Review: ‘Cluny Brown’

Apart from its whammo entertainment and box-office aspects Cluny Brown can be recorded as glamorizing the first of a clan. A lady plumber. And a looker, no less. The kind for whom stopped-up pipes are a pleasure.

Apart from its whammo entertainment and box-office aspects Cluny Brown can be recorded as glamorizing the first of a clan. A lady plumber. And a looker, no less. The kind for whom stopped-up pipes are a pleasure.

Jennifer Jones is the girl, Charles Boyer her anti-Nazi refugee vis-a-vis, Ernst Lubitsch produced and directed. Cluny is in the best Lubitsch tradition of subtle, punchy comedy, and his two stars make the most of it. It is a satire on British manners, with bite and relish. The insipidity of a specific family is the mirror through which is reflected Margery Sharp’s novel of British pre-war aristocracy and the middle class. None of it is treated seriously of course.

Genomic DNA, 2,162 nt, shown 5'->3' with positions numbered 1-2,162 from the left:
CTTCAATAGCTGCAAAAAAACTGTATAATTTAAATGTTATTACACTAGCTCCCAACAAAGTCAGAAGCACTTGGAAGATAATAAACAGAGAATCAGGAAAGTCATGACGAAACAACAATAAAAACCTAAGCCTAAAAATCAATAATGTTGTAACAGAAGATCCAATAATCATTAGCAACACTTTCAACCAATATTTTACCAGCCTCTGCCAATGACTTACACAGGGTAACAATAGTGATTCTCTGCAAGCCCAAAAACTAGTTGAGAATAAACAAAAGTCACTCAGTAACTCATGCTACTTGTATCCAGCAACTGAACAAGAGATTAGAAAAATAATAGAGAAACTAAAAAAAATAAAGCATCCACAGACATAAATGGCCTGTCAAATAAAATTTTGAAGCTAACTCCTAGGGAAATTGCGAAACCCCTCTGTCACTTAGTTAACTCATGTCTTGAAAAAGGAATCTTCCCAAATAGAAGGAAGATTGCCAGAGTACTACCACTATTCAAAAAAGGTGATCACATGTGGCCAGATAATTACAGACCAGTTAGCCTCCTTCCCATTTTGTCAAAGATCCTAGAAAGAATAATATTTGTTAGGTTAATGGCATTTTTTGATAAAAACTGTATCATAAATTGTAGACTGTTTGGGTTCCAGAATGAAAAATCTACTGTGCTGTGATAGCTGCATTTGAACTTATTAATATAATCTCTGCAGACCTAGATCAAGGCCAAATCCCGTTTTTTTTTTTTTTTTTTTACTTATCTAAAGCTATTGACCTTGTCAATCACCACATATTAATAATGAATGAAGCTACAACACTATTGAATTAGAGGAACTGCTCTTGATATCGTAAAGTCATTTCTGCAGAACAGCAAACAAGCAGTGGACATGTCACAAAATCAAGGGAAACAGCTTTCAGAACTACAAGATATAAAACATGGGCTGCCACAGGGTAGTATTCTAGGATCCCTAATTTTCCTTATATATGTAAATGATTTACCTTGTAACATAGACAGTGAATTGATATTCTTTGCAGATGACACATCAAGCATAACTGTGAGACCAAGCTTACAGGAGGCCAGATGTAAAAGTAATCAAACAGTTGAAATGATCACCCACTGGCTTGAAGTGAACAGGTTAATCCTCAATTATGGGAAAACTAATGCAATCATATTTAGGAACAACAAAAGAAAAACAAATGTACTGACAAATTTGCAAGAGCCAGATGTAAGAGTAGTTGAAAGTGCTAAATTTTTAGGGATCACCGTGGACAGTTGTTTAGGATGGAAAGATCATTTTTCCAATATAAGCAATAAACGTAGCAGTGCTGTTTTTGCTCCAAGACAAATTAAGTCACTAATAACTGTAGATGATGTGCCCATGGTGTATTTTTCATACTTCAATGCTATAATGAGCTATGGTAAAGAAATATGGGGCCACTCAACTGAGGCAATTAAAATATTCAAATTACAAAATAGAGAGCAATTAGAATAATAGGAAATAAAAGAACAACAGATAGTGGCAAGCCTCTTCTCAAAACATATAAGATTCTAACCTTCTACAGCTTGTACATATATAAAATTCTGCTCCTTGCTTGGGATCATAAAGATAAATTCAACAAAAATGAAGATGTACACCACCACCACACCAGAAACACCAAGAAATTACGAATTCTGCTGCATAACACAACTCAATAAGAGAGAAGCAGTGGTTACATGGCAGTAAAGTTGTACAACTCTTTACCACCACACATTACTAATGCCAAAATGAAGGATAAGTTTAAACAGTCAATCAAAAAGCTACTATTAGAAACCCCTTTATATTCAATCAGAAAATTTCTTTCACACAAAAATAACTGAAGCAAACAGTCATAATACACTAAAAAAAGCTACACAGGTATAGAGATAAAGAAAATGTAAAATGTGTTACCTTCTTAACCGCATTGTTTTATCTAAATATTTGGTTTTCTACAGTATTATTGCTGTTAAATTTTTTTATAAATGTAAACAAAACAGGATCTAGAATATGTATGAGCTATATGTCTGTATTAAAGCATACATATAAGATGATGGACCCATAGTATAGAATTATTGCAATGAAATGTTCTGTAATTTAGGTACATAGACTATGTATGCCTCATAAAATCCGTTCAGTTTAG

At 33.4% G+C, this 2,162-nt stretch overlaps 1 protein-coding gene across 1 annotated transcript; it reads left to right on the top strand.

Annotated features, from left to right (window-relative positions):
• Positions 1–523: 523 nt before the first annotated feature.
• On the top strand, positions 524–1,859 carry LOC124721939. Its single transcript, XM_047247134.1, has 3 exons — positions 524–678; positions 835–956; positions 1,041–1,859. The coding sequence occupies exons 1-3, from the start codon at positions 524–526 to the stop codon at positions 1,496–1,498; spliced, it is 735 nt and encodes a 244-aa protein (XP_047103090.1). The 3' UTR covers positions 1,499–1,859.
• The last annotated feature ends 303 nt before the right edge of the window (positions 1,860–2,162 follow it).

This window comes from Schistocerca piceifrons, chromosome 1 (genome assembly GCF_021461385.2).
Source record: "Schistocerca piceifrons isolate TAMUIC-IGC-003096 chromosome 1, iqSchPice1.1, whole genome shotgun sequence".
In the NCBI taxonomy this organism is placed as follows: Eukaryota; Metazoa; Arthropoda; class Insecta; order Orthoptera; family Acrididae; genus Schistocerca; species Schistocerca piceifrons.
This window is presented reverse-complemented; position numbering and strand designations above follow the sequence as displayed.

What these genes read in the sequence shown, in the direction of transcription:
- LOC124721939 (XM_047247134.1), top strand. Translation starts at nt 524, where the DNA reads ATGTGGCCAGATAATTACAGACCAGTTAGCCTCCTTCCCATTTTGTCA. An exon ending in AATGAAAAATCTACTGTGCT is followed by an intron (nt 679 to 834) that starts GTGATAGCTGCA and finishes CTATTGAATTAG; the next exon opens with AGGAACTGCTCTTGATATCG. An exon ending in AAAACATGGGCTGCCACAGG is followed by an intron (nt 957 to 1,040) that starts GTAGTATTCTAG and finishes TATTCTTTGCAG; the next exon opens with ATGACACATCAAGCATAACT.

When Cluny isn’t cleaning stopped-up pipes, she’s a maid in the home of the aforementioned aristocrats. The family’s bowing acquaintance with world events is confined, for example, to the knowledge that an Austrian named Hitler had written a book, or something.

Cluny Brown

Production

20th Century-Fox. Director Ernst Lubitsch; Producer Ernst Lubitsch; Screenplay Samuel Hoffenstein, Elizabeth Reinhardt; Camera Joseph La Shelle; Editor Dorothy Spencer; Music Cyril Mockridge;; Art Director Lyle R. Wheeler, J. Russell Spencer

Crew

(B&W) Extract of a review from 1946. Running time: 100 MIN.

With

Jennifer Jones Charles Boyer Peter Lawford Helen Walker Reginald Gardiner Reginald Owen
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